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Changemakers – Judy Nicol

Monday, 13th February 2012 at 12:05 pm
Staff Reporter
Judy Nicol from Housing4 Life is profiled in Changemakers - a regular column which examines inspiring people and their careers in the Not for Profit sector.

Monday, 13th February 2012
at 12:05 pm
Staff Reporter



Changemakers – Judy Nicol
Monday, 13th February 2012 at 12:05 pm

Judy Nicol from Housing4 Life is profiled in Changemakers – a regular column which examines inspiring people and their careers in the Not for Profit sector.

Housing4 Life is an innovative housing model providing a safe, secure and permanent accommodation for adults suffering a mental health condition. It will include 24/7 management support, evening meals together to encourage a family atmosphere and social inclusion through community activities.

What drew you to the Not for Profit sector?

When my son was diagnosed with Schizophrenia and a nurse told me that people with mental health problems can function sufficiently while the parents are there to care and support them but when parents can no longer do this, they deteriorate badly. We decided to try to avoid that fate for our children.

What is the best thing about working in the Not for Profit sector?

The very genuine and caring people that you meet and work with. It is inspiring to meet so many people who are so generous with their time and money.

I consider my greatest achievement to be…

Facilitating the training of 80 doctors in Advanced Nutrient Therapies for mental health through the BioBalance Health Association.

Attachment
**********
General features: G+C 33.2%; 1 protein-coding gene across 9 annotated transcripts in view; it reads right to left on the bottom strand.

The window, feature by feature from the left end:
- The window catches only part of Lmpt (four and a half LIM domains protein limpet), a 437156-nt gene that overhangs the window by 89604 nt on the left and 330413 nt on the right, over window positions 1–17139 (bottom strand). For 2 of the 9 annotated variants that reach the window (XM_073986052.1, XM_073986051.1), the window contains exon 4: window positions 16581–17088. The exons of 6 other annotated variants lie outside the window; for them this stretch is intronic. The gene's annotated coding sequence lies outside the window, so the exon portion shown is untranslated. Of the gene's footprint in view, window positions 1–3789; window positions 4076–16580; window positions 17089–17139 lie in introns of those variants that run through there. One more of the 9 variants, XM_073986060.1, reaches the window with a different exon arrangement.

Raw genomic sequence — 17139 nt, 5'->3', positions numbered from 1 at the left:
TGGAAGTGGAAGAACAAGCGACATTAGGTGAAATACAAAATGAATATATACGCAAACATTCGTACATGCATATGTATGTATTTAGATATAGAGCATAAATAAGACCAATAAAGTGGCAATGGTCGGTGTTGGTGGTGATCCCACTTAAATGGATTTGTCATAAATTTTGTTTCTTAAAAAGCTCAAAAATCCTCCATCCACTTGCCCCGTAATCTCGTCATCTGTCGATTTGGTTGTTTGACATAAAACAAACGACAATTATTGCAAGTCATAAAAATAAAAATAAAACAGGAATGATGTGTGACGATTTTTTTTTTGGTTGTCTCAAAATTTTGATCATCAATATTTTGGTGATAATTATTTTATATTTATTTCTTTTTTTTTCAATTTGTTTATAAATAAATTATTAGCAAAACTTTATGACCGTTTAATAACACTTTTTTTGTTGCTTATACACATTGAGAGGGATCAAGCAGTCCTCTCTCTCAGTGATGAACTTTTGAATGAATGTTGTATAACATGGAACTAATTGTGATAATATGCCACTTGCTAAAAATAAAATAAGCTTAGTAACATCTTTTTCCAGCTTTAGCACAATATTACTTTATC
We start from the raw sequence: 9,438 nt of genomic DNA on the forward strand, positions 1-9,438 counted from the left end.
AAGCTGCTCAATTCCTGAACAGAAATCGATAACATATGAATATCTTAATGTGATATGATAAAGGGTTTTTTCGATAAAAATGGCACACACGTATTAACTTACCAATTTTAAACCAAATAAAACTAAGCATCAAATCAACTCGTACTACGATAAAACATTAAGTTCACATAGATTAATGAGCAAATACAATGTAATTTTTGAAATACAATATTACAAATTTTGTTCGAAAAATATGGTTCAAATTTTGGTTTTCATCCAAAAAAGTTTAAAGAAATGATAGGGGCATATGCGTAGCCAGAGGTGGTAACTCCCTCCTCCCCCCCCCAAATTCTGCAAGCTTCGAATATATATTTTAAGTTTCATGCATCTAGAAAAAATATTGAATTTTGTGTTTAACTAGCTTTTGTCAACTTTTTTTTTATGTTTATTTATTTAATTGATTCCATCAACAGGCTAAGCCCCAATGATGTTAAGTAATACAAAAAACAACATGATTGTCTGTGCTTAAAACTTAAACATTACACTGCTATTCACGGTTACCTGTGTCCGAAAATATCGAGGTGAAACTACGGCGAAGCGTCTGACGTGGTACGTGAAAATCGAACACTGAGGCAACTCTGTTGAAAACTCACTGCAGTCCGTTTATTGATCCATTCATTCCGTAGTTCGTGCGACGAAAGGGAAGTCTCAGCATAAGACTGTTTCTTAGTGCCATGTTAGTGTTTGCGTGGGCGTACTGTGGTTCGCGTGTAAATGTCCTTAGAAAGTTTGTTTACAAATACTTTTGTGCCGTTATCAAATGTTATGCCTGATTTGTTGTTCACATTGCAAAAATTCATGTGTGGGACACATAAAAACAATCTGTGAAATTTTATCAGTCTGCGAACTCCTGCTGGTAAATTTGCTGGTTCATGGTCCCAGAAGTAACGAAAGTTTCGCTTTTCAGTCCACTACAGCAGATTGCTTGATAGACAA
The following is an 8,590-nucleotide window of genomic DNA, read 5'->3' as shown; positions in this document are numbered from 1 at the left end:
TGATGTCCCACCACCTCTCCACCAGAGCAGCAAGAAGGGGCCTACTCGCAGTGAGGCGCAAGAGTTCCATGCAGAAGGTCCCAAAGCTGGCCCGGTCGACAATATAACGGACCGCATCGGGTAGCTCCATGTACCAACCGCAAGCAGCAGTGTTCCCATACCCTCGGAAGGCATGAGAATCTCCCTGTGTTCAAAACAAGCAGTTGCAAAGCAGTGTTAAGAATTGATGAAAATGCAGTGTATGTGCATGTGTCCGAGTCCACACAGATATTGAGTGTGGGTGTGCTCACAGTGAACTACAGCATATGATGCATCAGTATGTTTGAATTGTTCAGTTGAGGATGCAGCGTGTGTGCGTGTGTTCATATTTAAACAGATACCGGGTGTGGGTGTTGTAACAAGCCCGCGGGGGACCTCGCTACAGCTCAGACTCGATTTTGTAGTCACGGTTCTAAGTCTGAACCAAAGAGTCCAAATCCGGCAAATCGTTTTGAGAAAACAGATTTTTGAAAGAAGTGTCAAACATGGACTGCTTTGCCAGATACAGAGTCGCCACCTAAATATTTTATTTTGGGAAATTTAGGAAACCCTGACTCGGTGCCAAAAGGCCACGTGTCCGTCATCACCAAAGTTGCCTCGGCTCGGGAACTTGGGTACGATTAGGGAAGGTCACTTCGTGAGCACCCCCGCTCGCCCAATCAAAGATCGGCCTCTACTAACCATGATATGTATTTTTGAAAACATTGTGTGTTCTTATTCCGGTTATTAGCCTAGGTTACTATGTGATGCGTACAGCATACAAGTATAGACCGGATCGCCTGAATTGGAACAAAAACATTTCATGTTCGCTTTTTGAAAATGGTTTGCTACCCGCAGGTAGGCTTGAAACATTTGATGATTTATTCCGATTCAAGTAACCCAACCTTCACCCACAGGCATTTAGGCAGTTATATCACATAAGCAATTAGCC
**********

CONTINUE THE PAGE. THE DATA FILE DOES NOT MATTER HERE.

What are you reading/watching/listening to at the moment?

I am reading and enjoying Michael Crawford’s autobiography. I am watching the tennis at the Australian Open and thrilled that Australia’s Bernard Tomic has got through the first round and I am listening to a Beth Neilson-Chapman’ CD and her song “Sand and Water” touches me every time I listen to it.


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One Comment

  • John Nicol John Nicol says:

    This all too brief summary of the marvellous work that Judy Nicol has been doing
    voluntarily for the best part of twenty years, does show what can be done by someone who is dedicated and able to work very effectively with a wide range of people. Judy is also a very popular person socially, and engages in a wide range of interests and activities. But her over riding commitment has, for a long time, been in working for the mentally ill, not only for the betterment of her own son, but for all others as well.

    This commitment also lead her to enlist the expertise of mental health experts from Australia and overseas, to provide a platform for the exchange of ideas on methods for treating these very debilitating deseases of the brain. As indicated in the interview above, she has single handedly organised for the provision of training for Australian psychiatrists and other medical doctors whose main interst lies in the treatment of mental health. All of this work has been self funded and continues to improve the lot of many sufferers of a variety of mental conditions.

    Well done Judy.

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